McMillan, Marie Interview, 2009 September 15 & 23, October 1, & November 24. OH-01272. [Transcript.] Oral History Research Center, Special Collections and Archives, University Libraries, University of Nevada, Las Vegas. Las Vegas, Nevada.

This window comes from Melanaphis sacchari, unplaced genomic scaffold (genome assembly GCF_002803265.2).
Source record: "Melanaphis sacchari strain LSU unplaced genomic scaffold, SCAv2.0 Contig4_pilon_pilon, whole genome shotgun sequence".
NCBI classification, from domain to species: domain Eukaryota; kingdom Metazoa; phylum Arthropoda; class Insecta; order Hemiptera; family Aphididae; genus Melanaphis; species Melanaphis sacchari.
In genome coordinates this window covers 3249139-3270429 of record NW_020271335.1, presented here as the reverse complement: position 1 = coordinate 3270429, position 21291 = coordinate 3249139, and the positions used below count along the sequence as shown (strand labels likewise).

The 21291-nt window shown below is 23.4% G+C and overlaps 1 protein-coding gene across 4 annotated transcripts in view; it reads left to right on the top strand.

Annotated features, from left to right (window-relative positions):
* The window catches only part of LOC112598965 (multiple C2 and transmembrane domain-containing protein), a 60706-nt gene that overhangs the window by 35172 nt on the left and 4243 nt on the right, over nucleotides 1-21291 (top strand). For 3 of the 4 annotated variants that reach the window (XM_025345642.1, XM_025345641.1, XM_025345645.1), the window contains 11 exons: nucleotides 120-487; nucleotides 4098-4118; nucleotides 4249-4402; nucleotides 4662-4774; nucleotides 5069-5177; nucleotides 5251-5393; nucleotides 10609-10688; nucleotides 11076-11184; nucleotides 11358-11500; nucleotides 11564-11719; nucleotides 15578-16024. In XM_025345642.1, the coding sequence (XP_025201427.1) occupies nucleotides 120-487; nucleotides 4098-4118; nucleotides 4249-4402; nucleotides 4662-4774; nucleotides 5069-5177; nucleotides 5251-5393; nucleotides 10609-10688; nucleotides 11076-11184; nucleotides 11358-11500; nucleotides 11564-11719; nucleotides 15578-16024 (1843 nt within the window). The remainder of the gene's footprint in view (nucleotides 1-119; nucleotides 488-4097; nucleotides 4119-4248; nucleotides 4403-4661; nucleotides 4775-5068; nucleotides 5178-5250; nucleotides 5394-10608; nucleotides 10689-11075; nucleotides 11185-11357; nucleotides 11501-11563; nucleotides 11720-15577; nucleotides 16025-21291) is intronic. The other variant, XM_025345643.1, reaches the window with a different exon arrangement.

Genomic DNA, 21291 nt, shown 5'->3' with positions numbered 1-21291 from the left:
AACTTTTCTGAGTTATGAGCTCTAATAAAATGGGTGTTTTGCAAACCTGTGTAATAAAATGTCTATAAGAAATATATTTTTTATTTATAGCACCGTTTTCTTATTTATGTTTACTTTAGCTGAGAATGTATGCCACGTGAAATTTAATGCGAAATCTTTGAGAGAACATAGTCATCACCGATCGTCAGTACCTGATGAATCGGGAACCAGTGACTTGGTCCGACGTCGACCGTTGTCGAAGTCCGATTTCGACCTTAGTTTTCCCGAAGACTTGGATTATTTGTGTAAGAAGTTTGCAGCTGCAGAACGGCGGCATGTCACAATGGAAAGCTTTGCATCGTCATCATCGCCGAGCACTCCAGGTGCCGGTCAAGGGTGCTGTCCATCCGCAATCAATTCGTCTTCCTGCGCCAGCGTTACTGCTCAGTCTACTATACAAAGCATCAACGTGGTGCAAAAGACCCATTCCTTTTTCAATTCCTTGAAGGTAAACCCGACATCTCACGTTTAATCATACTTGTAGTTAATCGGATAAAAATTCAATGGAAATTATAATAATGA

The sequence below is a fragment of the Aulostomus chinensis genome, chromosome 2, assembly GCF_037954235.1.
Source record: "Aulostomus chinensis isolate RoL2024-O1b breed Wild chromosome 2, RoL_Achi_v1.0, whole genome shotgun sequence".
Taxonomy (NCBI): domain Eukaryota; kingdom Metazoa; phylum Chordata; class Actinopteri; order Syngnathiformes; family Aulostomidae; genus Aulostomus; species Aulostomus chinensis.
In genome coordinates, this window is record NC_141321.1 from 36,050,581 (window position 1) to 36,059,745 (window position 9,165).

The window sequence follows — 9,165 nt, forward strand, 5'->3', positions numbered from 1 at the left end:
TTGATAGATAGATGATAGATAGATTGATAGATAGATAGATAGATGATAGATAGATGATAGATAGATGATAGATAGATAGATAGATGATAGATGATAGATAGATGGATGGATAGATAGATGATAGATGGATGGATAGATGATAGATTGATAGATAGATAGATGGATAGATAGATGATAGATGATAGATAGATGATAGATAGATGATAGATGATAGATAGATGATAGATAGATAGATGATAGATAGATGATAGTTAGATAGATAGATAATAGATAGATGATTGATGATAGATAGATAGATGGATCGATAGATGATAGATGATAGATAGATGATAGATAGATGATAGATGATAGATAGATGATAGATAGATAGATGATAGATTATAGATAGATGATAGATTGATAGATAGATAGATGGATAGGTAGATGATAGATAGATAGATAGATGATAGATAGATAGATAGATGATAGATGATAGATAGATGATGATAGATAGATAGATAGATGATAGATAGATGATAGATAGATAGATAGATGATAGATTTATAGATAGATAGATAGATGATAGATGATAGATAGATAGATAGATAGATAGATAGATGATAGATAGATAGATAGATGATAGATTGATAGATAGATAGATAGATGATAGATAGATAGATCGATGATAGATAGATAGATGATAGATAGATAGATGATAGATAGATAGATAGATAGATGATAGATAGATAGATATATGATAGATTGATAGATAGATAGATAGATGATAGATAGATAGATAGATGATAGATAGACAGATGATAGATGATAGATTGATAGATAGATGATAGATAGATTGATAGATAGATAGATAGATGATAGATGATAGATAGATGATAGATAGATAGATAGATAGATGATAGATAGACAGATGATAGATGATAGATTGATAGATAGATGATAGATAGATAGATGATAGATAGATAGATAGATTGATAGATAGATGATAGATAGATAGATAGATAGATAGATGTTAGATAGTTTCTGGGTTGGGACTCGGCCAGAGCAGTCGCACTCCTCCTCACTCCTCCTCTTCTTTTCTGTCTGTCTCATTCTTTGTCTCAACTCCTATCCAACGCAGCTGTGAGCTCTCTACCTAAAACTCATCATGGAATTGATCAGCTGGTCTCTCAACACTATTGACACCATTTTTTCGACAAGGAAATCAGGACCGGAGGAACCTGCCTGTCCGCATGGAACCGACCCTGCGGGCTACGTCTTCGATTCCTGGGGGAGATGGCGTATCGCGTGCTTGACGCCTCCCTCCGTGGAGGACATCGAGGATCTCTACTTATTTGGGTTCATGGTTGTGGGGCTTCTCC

An Interview with Marie McMillan An Oral History Conducted by Kelli Luchs $ The Boyer Early Las Vegas Oral History Project Oral History Research Center at UNLV University Libraries University of Nevada Las Vegas ©The Boyer Early Las Vegas Oral History Project University of Nevada Las Vegas, 2007 Produced by: The Oral History Research Center at UNLV - University Libraries Director and Editor: Claytee D. White Assistant Editors: Gloria Homol and Delores Brownlee Transcribers: Kristin Hicks and Laurie Boetcher Interviewers and Project Assistants: Suzanne Becker, Nancy Hardy, Joyce Moore, Andres Moses, Laura Plowman, Emily Powers, Dr. Dave Schwartz' The recorded interview and transcript have been made possible through the generosity of Dr. Harold Boyer and the Library Advisory Committee. The Oral History Research Center enables students and staff to work together with community members to generate this selection of first-person narratives. The participants in this project thank the university for the support given that allowed an idea the opportunity to flourish. The transcript received minimal editing that includes the elimination of fragments, false starts, and repetitions in order to enhance the reader's understanding of the material. All measures have been taken to preserve the style and language of the narrator. In several cases, photographic sources (housed separately) accompany the collection as slides or black and white photographs. The following interview is part of a series of interviews conducted under the auspices of the Boyer Early Las Vegas Oral History Project. Additional transcripts may be found under that series title. Claytee D. White, Project Director Director, Oral History Research Center University Libraries University Nevada, Las Vegas • • • 111 Table of Contents List of Illustrations Preface Interview Index iv Marie pilot photo List of Illustrations Frontispiece Following Page: Young Marie, her life and family photos 20 Marie in the 1960s, marrying Dr. James McMillan 60 Family photos, husband Mac's retirement JQQ Aviation passion and adventures 11 A Preface From an early age, Marie McMillan displayed an adventurous sensibility, a characteristic that is revealed in how life unfolded for her. In this multi-part interview, Marie begins with her birth in 1926 California, and continues with stories of her childhood recollections of the Depression era, her longstanding closeness with Nanny, her maternal grandmother, and memories of Old Bent, her paternal grandfather. She enjoys a flirtatious vitality and attends college for a year. However, as World War II begins to infest the U.S., Marie finds herself falling for a young merchant marine named Duke Daly. They marry, have two children, and live a transient life moving about California and Hawaii as he goes to school, then seeks and finds employment in a postwar economy. By the late 1950s, the Daly household is stressed and begin to split time between California and Las Vegas. Marie holds positions that require security clearance and administrative talents. In 1961, Duke passes away and the young mother settles into Las Vegas and her career with Holmes & Narver, a contractor with the Nevada Test Site. With her children in European boarding schools, Marie remembers working as much overtime as possible. Nevertheless, she also found time to continue persuing her desire to fly by taking ground flight school in the evenings. During the class she met James McMillan, who she learned not only shared her passion for flying, but also for nice cars-die drove a Jaguar and he a Corvette. Though a relationship seemed to be blossoming Marie was uncertain she was even interested in the idea of marrying again. By 1963 Dr. James (Mac) McMillan and Marie were married and she never looked back. It is important to note that they were an interracial couple in the 1960s: he was a divorced dentist and father of two and she a widow with two kids; he was a leader in the civil rights movement of the era and she became his steadfast partner. This narrative includes stories of Dr. McMillan's leadership role within both the greater Las Vegas community and the African-American population: NAACP president, black newspaper publisher, property investor, friend to those needing a helping hand, and much more. Marie's stories reveal a loving relationship and passion for life. She includes lively anecdotes from their busy life of family, friends, civic involvement, property ownership, careers, and a joy for flying planes. Dr. McMillan died in 1999 and Marie McMillan continued to embrace her passion for aviation. Many of her flying records many remain unbroken of this publication date. ORAL HISTORY RESEARCH CENTER AT UNLV Boyer Early Las Vegas Oral History Project Name of Narrator: Name of Interviewer: Use Agreement m a r i e la. LA C \*\ S e, the above named, give to the Oral History Research Center of UNLV, die recorded uitemew(s) initiated on 2^^200^ as an unrestricted gift, to be used for such sc 10 ar y and educational purposes as shall be determined, and transfer to the University o Nevada Las Vegas, legal title and all literary property rights including copyright. This gift does not preclude the right of die interviewer, as a representative of UNLV to use the* recordings and related materials for scholarly pursuits. There will be no compensation for any interviews. t / l f f / O T )ate Signature oflnterviewemrl^if'il1 ^n q1 Library Special Collections 4505 Maryland Parkway, Box 457010, Las Vegas, Nevada 89154-7070 (702) 895-2222 Today is September 15th, 2009. My name is Kelli Luchs. I'm inte rviewing Marie McMillan at her home in Las Vegas, Nevada. Marie, would you please spell your name? Yes. My name is, as you said, Marie McMillan. And it's M-A-R-I-E, capital M with a little C, capital M-I-L-L-A-N. Marie, would you like to start by telling me when and where you were born? Yes. I was born in a small town in the center of California. The name was Exeter, California. And I understand now that there's an Exeter actually somewhere in thd east on the northeast coast and also an Exeter in England somewhere. But anyway, we didn't knc|w that at the time. And so was born in Exeter, California. And as I said it was a small town, but it was a very, very rich little town because it was the center of orange groves. And there was a little town next to it called Orange Cove. But I was born in Exeter, California, in the center of the orange belt. I was born in a little hospital that was a beautiful little hospital Not long ago I visited there and it's still there. It was a beautiful little, small hospital. I think part of it was made out of stone and it had growth, you know, ivy and things growing all over it, [just beautiful. I wish I had a picture to show you. Next time I'm there I'm going to take a picture. Can you tell me a little about your family, about your mother or your father? I was the firstborn to my mother and father. I was born on August 1st, 1926, at this little hospital that I told you about. And I was born in the middle of the afternoon. Of course, in August it was very, very hot there. And there's a little story that my mother used to laugh at because my father had been working. And I think I was born on a Sunday. And I don't know why he was working. But in August they were very busy. My father was a refrigeration engineer. At that time he was in charge and he ran the ice plant. Ice plants were in fashion at that time because in Exeter that wis the center of the of where they grow fruit in California and next to a town called Reedley, the fruit belt of the nation. Other than oranges they grow nectarines ar well, all kinds of fruit. And, of course, they put those - the fruit in railroad cars. At that time it was before refrigeration. So they put ice in these cars to keep it cool while they shipped this fruit to the east coast. And actually then when the refrigeration came into mode and they had California, which is called d plums and apricots — 1 big engines, motors to make the ice — it became refrigeration later. But at that time when I was born they used ice to ship it. Then when refrigeration came into effect, my father became a refrigeration engineer. So seven years after I was born I had a brother who was born. And his name was James, James Martin Stever. And then two years later I had another brother. His name was Robert Benton Stever. So that was our whole family — my mother and father and myself and two brothers. What were your parents' names? My parents names were ~ my mother was Eva Marie. Cash was her maiden name. And then, of course, she later became Eva Marie Stever. My father's name was James Martin Stever. Can you spell Stever? Stever is S as in Sam, T as in Tom, E-V as in Victor, E-R, Stever. My father was one of a twin. And his brother's name was George. But I never ever met George. I met my father's father one time. His name was—I believe was James Benton Stever. But I know later on he came to visit us and people called him Old Bent. I can remember that; Old Bent. And I do want to tell you a story. When he came to see us, it was actually the middle of the Depression. And we lived near railroad tracks. And actually men dressed in suits and ties and came on the railroad. They were coming from the East Coast to California because they were looking for jobs. And they were all dressed up and they rode the railroad. It wasn't the railroad where you had seats. It was the railroad that carried fruit back and forth to the east. And they would stop there to ~ actually, it would stop in Exeter. Well, it was outside of Exeter. They would stop there to pick up the fruit and get the ice so they could take it to the east. And so I was close to an ice plant. And I can remember when I was small riding on my dad's shoulders to go to the ice plant, which it's a whole other story about the ice plant. However, when Old Bent came to see us, I was sitting on the back steps waiting for my father to bring him from the bus stop. At that time people traveled by bus a lot. And he came from Missouri. He came I believe from Springfield, Missouri. And I know quite a bit about him. But Old Bent came to see us. And I was sitting on the back steps waiting for him to come. 2 The reason I told you about the men coming on the railroad dressed in suits is because they w ould come — and, of course, they had no money during the Depression. They would come to our house, which was near the railroad and near the ice plant. They would come to our house and ask for food. My mother always cooked for them and gave them food. But she would always ask them to do some kind of work. She didn't just give them food. They would stack wood or mow the lawn or do something while she was cooking for them. And then they would sit on the back steps and eat that home-cooked meal and talk to me, which was really nice. And I guess that's why I like to talk to people now because I did it from the time I was really small. So as I was sitting on the back steps waiting for my dad and Old Bent, here they came up the road in a car. Of course, we had a car at that time. My dad always had a job. And so I guess we were very fortunate because I hear people tell all these horrible stories about the Depression. But it never affected us actually. So my dad and Old Bent came up the driveway and came to me. And Old Bent picked me up and he said, Give me a kiss, girl. And I gave him a kiss. And then I ran into the house and told my mother, Momma, Momma, Old Bent has hair on his lips. And, of course, he had a beard, a little, small beard. They always told that story. They thought that was really funny. I guess I had never seen anyone with a beard before. And so, oh, momma, momma, he has hair on his lips. So I thought that was really funny. That was before my brothers were born and I was the only one. So I guess I was about four or five years old. I hadn't gone to school yet. So that was my family — my mother and father and Jimmy and Bobby and me. And that was our family. What do you remember about the ice plant? The ice plant - oh, I can tell you - you know, I haven't seen an ice plant since. It was very, very large. And the ice plant made big blocks of ice. They were sat down like ~ you walked into an ice plant. I really don't know how to describe it. You'd walk on the floor and lift up these tops of these big blocks of ice. If you've never seen them, the blocks are about five or six feet high and about a foot and a half wide on the side and about two and a half feet on each side. Anyway, then they had big machines that ran across the ceiling. And the machines ran up and down the whole ice plant. And they had big forks that you could raise up and down. And they picked up the blocks of ice out of where the ice was made, like on the floor. And they would take it to a big room that was ~ it was a cold room, a holding room to wait until the trains came. And then the big machines, the big forks would pick up that ice from the cold room and take it to this belt that went up to the top of the train, a motorized belt. It was like an escalator without the stairs on it. And there was a man up there, then, who would take a big thing like large ice picks in case it didn t fit down in the train. And they would put all this ice in the train to keep the fruit cold as it went to the east. I remember going there with my dad. There were lots of thermometers there, of course. And he taught me how to read thermometers. Of course, they did a lot of chemistry also to make the ice. So the ice was pure. And he would take me into the room where they would test the water to make sure that the water was pure and clear. It was a lot of fun for me. I loved riding on his shoulders and getting to go to the ice plant with him. I would imagine he'd take me there about twice a month or when I was really good he would take me there to read the thermometers and show me about the chemistry. It was great fun. What other kinds of activities did you do? Tell me about some of your friends. Well, we had this huge yard. It was very, very big. And at that time there was lots of water available. We didn't sprinkle the lawn because it was too large. It was probably about a half acre — our front yard was about a half acre of lawn. And all around the perimeter there were these big cement things that reached down in and turned the water off and on. And so it actually flooded the lawn. We didn't sprinkle the lawn, we flooded the lawn. And when it was very, very hot I would go in my bathing suit and I would sit on these big cement things. And that was firn. There was no one actually to play with because I was the only person there. There weren't lots of houses around like now. And my mother and father went out a lot. So I spent a lot of time with my grandmother, whom I loved very, very much. My mother was the oldest child. And so when she got married there were other children. She had - let's see - one, two, three -- she had four other - she had one brother and three other sisters. And, of course, they were still at home. And they liked to play with me. And I loved them. They were just really great. And so I liked to stay with my grandmother. And, actually, my grandmother I would say almost raised me. What was your grandma's name? My grandma's name was -- her maiden name was -- well, her name was Alma. Her name was 4 Alma Elizabeth Waldrip, W-A-L-D-R-I-P. Alma Elizabeth Waldrip. And, of course, because I was little I called her Nanny. And the reason I called her Nanny was because my father liked to tease her. And he wanted me to call her Granny. And, of course, when I was learning to talk, I couldn t say Granny. I said Nanny. And so after I was bom everyone in the family always called her Nanny. And so that s how I still call her. Well, she's gone now. But she was great fun. I could remember sitting on her lap and she'd tell me stories and rock me in the rocking chair. And she would stroke my hair and stroke my forehead and tell me stories, which was really, really nice. My grandma was wonderful. Oh, and what I do remember ~ she scraped apples for me. She would cut an apple in two and take the spoon and scrape it and feed it to me. And then when the apple was all gone, she'd turn it upside down and cut doors and windows in it and she'd make me an apple house. So I still — I haven't done that to my grandchildren. That gives me an idea. I m going to have to make them apple houses. So that was my grandma. When did you start school? I started school, kindergarten, when I was five. And I went to a school in Exeter. It was Exeter Grammar School. And I can remember my aunt, my aunt Loraine. Actually her name was Noel Loraine. Her name was Noel Loraine because she was bom on Christmas. And so her name was Noel. But we called her Babe because she was the baby in the family. And she was only about - oh, I'd have to think. Maybe she was about eight or nine years older than me. And so she took me to school, to grammar school. Actually I guess I was staying with my grandmother because Babe, Noel Loraine, Babe would take me from her house. We'd walk to school. And then we would walk home. And that was my grandmother's house in Exeter. She lived in town. Tell me about school a little bit. What were some of your favorite subjects? Oh, my. I just loved school. I liked everything. I guess I never did like numbers too well, but I liked to draw and read and write. I can remember something about one time my grandmother moved from town out into the suburbs. She moved to a big house that had a large -- very large -- what do you call it underneath the house? Basement? I guess a large basement. The basement was almost the same size as the house. And she did things at that time like she made olives. And we would go down there - I would go down and help her do what she had to do to the olives. And also she made root beer. 5 She made the most wonderful root beer. And that was down in the basement. My grandma did all these fun things. Actually, she would take the root beer when it was ready and, of course, we always sipped it. And you could tell when it was ready. And she would take the root beer upstairs. And she had an ice cream machine that you put ice in and you turned the handle to make it. Made a great, great big — about four or five quarts of ice cream. And then we had root beer floats. Oh, how good. I still love root beer floats. And then my uncle, he would play ball with me. So no wonder I liked my grandma's house. Baseball? Nanny s house. Yes, uh-huh. Oh, and the main thing I liked to do was when I got a bicycle I would ride my bicycle fast. And I would ride it so fast you couldn't believe it. I would ride it so fast my hair would fall back from my face and I would go as fast as I could. And, you know, I think that s why I like to fly an airplane and make all those records because most of them ~ most of my 656 aviation records, most of them were initially speed over a recognized course. And I'm sure that was because of my riding that bicycle as fast as I could. That's wonderful. Did your family farm? No. Not at that time. They did later on when we were all out of school. They bought — I've forgotten how many acres. I believe it was 40 acres. I believe they bought 20 acres and then they were able to buy 20 acres next to it. So I believe they had 40 acres in all. And, of course, they planted — it was vacant land. And they planted an orange grove. They planted orange trees. And they did that later on. I was not home at that time. I was married and away. I believe on 20 acres they planted an orange grove. The other 20 they planted hay. And I can remember my brothers complaining that they had to water that hay and they had to go out and change the water. They didn't like it very much because they had to work pretty hard out there. But I was not part of that. That was after I left home and was married. Did your brothers go with you to your grandmother's? Not when they were small because then my grandmother was divorced. She divorced and she married a man. And they moved to the West Coast. And they lived near Santa Barbara. Then when they actually retired they bought a house in Huntington Beach. And after they did that my brothers were school age and we all went to Nanny's, my grandma. We always went to 6 Huntington Beach to visit her and go swim in the ocean and collect shells and go fishing with her. And she always did fun things. She didn t drive a car, but she had — she was I think the second one in Huntington Beach to have — it was like a golf cart. I guess that's what it was, a golf cart. And she rode around town in her golf cart. And we d love to go with her. She bought groceries every day and she would take us in her golf cart to get groceries. My grandma was fun. And she wouldn't let us get sunburned. And then she learned to catch fish. And we would go down to the pier with her and catch fish and take it home. Well, we'd clean it there and take it home. And she'd cook fish for us. She was so much fun. How old were you when your grandma moved to the coast? Oh, I was a teenager. I guess I was 11 or 12, something like that. And actually when she remarried — my father as I said was from Missouri. And he knew a lot about cattle. And he knew a lot about horses. And my grandpa that I told you about, Old Bent, he actually, aside from raising horses, he worked for the United States government. And he would go out for the government and buy horses and deliver them, then, to St. Louis, Missouri for the army. And that's how the army got its good horses. At that time they had Calvary. The army had a Calvary instead of airplanes. You know, later on it became airplanes. And I know my godson, he flew helicopters. But he was in ~ when he went into the army they called it the Calvary. He flew helicopters and airplanes. At that time it was really a Calvary and they had horses. And so Old Bent as I said worked for the government, went all around different states, bought the horses for the government, delivered them to St. Louis. So actually he had cattle also. And so we're talking about my father and why we moved to Carmel. He knew a lot about cattle. He knew a lot about meat. So we went to Carmel a lot, and he decided to put in a meat market. So he put in a meat market in Carmel. And he had a friend of his who knew a lot about meat. And he hired him to run the meat market. And after about a year we decided -- my mother loved Carmel. And so we moved to Carmel. How old were you? I believe I was in fifth grade. That would make me how old? Ten, 11 ? Yes. 7 How did you feel about moving? Oh, I loved it because I joined the Girl Scouts. And we had meetings in the library. That's why I like libraries. So I love the library. And sometimes we'd go from the library -- it was only a couple of blocks down to the beach. And, of course, Carmel has big white sand dunes. And we would sit in the sand dunes and have our meeting. The meat market did very, very well in Carmel. So my mother and father hired an architect who was quite — let's see. The word's not notorious. Famous. Famous I guess at that time. His name was Carl Bensburg. And he built houses. And he designed two houses made of logs. And so the one house was a single story house. And my mother and father had him build a two story house for us. And I loved that two story house. What a beautiful house that was. And if you've heard of Carmel Rock, it had Carmel Rock for the fireplace. And it went up two stories. There was a large Carmel Rock fireplace in the living room, which went on upstairs. And there was a very small fireplace built of Carmel Rock in the bedroom above the living room, which was my brother Jim's and my bedroom. We shared a bedroom up there. And Jim - well, this house was really different. It had windows that instead of being square, they were very tall. They were about five or six feet tall and about two feet wide. And my brother Jim, oh, my goodness, he would open the window and climb on that Carmel rock fireplace and climb down and get out. My mother would say you go stay in your room and he would go to the room, immediately open the window and climb down the fireplace. Oh, my goodness. Well, we loved that house. When my Aunt Babe graduated from high school, she came to stay with us. My mother was a bookkeeper. She taught Babe how to do books also. That was Noel Loraine. We called her Babe. So Babe learned how to keep books. My father's meat market was so flourishing that he put in a meat market in Salinas. So Babe, my Auntie Babe would go ride with him to go to work and she'd keep the books in Salinas. However, this meat market in Salinas was one of the first drive-in markets that they ever had anywhere I think in California. Actually, you see all these markets were hooked together. There was a grocery store. And next to it was the bakery. And next to it was an ice cream shop. 8 Next to it was a meat market. Next to it was a vegetable market. Next to it was a fruit market. And they were all in connection. And they called it Salinas Drive-in Market. So people would drive in there and could do all of their shopping in one place, which was innovative. It was very good. So we lived in Carmel. And my father had a meat market in Carmel and Salinas at the drive-in market. Did your father raise his own cattle? No. Did he start keeping cattle? No. He bought the cattle. He just knew about them because he was from Missouri and he'd been around cattle all his life because his father was - Old Bent knew all about it. That Old Bent, I'll remind you again, had hair on his lips. Now, you said your mother was a bookkeeper. Where did she work? Later on after World War II, they moved back to Exeter. As I say they bought this ranch outside. And she worked for - I can remember two fruit packing companies, packing houses. I can't remember the names of them. That's fine. Yes. That's what she did. Where did you go to high school? Well, because of World War II, we moved from Carmel up to San Leandro, California. My father, since he was a refrigeration engineer, he worked for the Navy. And San Leandro, California was near the bay. Let's see. He first worked there when we were in Carmel. He first worked at the Monterey Bay. And he worked as I say for the [U.S.] Navy. And they wanted him to go up to Oakland, California. And that's why we moved to San Leandro, which is near Oakland. And he would go there. He did refrigeration on the navy ships. That's what he did for the war effort. My mother, instead of doing books, she worked at the Caterpillar Tractor Company. They were building tractors for the war for I guess the Army. I think they built, yeah, tractors for the [U.S.] Army. So there was no high school in San Leandro. I went to high school in Hayward, California That's where I graduated from was Hayward, California, but I lived in San Leandro. 9 How far away were the two towns? San Leandro from Hayward where we lived was about — I'd have to guess maybe five or six miles, something like that. I would get on the bus to go to Hayward to go to school. One of my friends actually that I knew in Carmel, they moved up to Oakland near San Leandro. Well, they were near San Leandro. Since there was no high school in San Leandro, she stayed with me lots of times and we went to school together. We both graduated from Hayward High School because there was no high school in San Leandro. What was her name? Her name was Eva Allison. We called her Eve, Eve Allison. We were great friends. And she's still alive and she lives down near San Diego. I speak to her about twice a year over the telephone. And when they come through here, they stop by to see me. Was your dad in the navy or did he just work for them? No. My dad worked for the Navy. He was not in the Navy, no. Why did your dad start working for them? The Navy? Well, because we lived in Carmel and everybody wanted to do something for the war effort. And my father had been in World War I. He actually was too old to sign up to go into the service again. So he looked around for a refrigeration job that would help the war effort. He found one in Monterey because navy ships - or ships came into Monterey. I don't know if they were Navy or what. But because he was there he found that in Oakland, California is where the navy ships came in and they needed a refrigeration engineer. And that's why we moved up there was to help the war effort. And what kind of work did your mom do for the Caterpillar Tractor Company? I really don't know. But they were doing some kind of work. I can remember she was doing some kind of parts because she said her hands never looked more beautiful because whatever part that she was working with she evidently put her hands in oil all the time. And her hands and arms were beautiful because they were submerged in oil doing something with the parts in oil. And she said that was wonderful. Tell me about your high school experience. What kinds of classes did you take? Were you involved in any activities? 10 Oh, yes. We actually did activities that I just see they're just now doing. We did archery. And girls — at that time don t forgot that was 70 years ago. And girls weren't too much in sports. But I loved sports. So I went to after school sports, to archery and also kickball. And they didn't let us play baseball, but I knew a lot about baseball because I had two younger brothers. And, you know, I think that's why my youngest son Jeff, he was a baseball player here in Las Vegas, Nevada. And actually there's a story that I won't tell now about how he was the first batboy. Oh, a batboy would get the balls and get the bats to the players. When Las Vegas had first brought baseball to Las Vegas, he became a batboy. He was the first batboy here. I think the other batboy was a coach's son. You can go ahead and tell that story if you'd like. Oh, all right. The Las Vegas Sun, you know the newspaper at that time, had a little contest going. It said we want you to write ~ all the little boys that want to -- well, I guess they weren't little boys, I think they had to be 12 I believe. And he had them — Hank Greenspun was here at that time. And he had them write a letter called, "Why I want to be a batboy." So Jeff wanted to be a batboy. So they had about a month to get ready to write the letter. Every day I said, Jeff, when are you going to write your letter? He says, oh, tomorrow, tomorrow. It came down to the very last day. And I said to him, Jeff, if you want to be a batboy, you better write a letter. This is the last day. And actually if you put it in the mail, it will be late. Now, if you write a letter, I will help you. I will take it down to the Sun's office and give them the letter, but you have to do it right now. Jeff laid down on the floor and wrote the letter, "Why I want to be a batboy." I believe I made a copy of it. But after all that do you know what? They picked him as the best letter of writing, "why I want to be a batboy." I did take the letter down. I think it had to be by six o'clock. And I was there at probably ten minutes before six with his letter, "Why I want to be a batboy." And he was chosen. So I believe he was 12 at the time. I believe they had to be 12. So he was one of the first batboys in Las Vegas. Was it just for a game or was it for the whole season? Oh, no. It was for the whole season. But the problem was at that time they played night games. And they weren't over until ten o'clock - ten or 11 o'clock at night. Then he had to get up early in 11 the morning to go to school. He didn't like that very much. But he got a little check and he loved that. So that kept him motivated. And he played baseball in college. Then he became a baseball player. Before we get that far, let's go back to your high school. What were some of your favorite classes? I liked the after school archery and kickball. My favorite class was French. Actually, I took four > ears of French in college — I mean in high school. And then in college I took one year. Yes, that was my favorite subject in college. Now, tell me a little bit about your friends. My friends? Well, Eve and I were friends because she stayed with me. But s